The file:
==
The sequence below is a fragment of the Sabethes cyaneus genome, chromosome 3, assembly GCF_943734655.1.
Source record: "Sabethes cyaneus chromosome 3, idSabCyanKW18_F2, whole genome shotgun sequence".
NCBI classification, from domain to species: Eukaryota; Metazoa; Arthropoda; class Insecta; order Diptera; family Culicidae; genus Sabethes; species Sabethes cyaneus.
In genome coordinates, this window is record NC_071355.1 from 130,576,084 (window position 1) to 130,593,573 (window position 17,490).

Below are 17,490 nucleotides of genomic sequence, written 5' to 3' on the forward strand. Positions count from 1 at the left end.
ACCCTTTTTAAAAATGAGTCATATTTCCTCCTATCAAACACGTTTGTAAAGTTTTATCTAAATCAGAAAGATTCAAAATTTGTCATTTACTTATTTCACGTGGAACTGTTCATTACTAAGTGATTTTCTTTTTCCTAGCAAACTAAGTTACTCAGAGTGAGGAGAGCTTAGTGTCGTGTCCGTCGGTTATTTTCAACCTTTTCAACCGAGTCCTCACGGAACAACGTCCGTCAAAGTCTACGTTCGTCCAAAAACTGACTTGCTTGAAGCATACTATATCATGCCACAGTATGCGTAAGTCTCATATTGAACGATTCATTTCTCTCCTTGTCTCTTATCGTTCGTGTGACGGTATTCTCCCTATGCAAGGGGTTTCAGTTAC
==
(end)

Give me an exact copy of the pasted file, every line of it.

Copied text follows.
The sequence below is a fragment of the Sabethes cyaneus genome, chromosome 3, assembly GCF_943734655.1.
Source record: "Sabethes cyaneus chromosome 3, idSabCyanKW18_F2, whole genome shotgun sequence".
NCBI classification, from domain to species: Eukaryota; Metazoa; Arthropoda; class Insecta; order Diptera; family Culicidae; genus Sabethes; species Sabethes cyaneus.
In genome coordinates, this window is record NC_071355.1 from 130,576,084 (window position 1) to 130,593,573 (window position 17,490).

Below are 17,490 nucleotides of genomic sequence, written 5' to 3' on the forward strand. Positions count from 1 at the left end.
ACCCTTTTTAAAAATGAGTCATATTTCCTCCTATCAAACACGTTTGTAAAGTTTTATCTAAATCAGAAAGATTCAAAATTTGTCATTTACTTATTTCACGTGGAACTGTTCATTACTAAGTGATTTTCTTTTTCCTAGCAAACTAAGTTACTCAGAGTGAGGAGAGCTTAGTGTCGTGTCCGTCGGTTATTTTCAACCTTTTCAACCGAGTCCTCACGGAACAACGTCCGTCAAAGTCTACGTTCGTCCAAAAACTGACTTGCTTGAAGCATACTATATCATGCCACAGTATGCGTAAGTCTCATATTGAACGATTCATTTCTCTCCTTGTCTCTTATCGTTCGTGTGACGGTATTCTCCCTATGCAAGGGGTTTCAGTTAC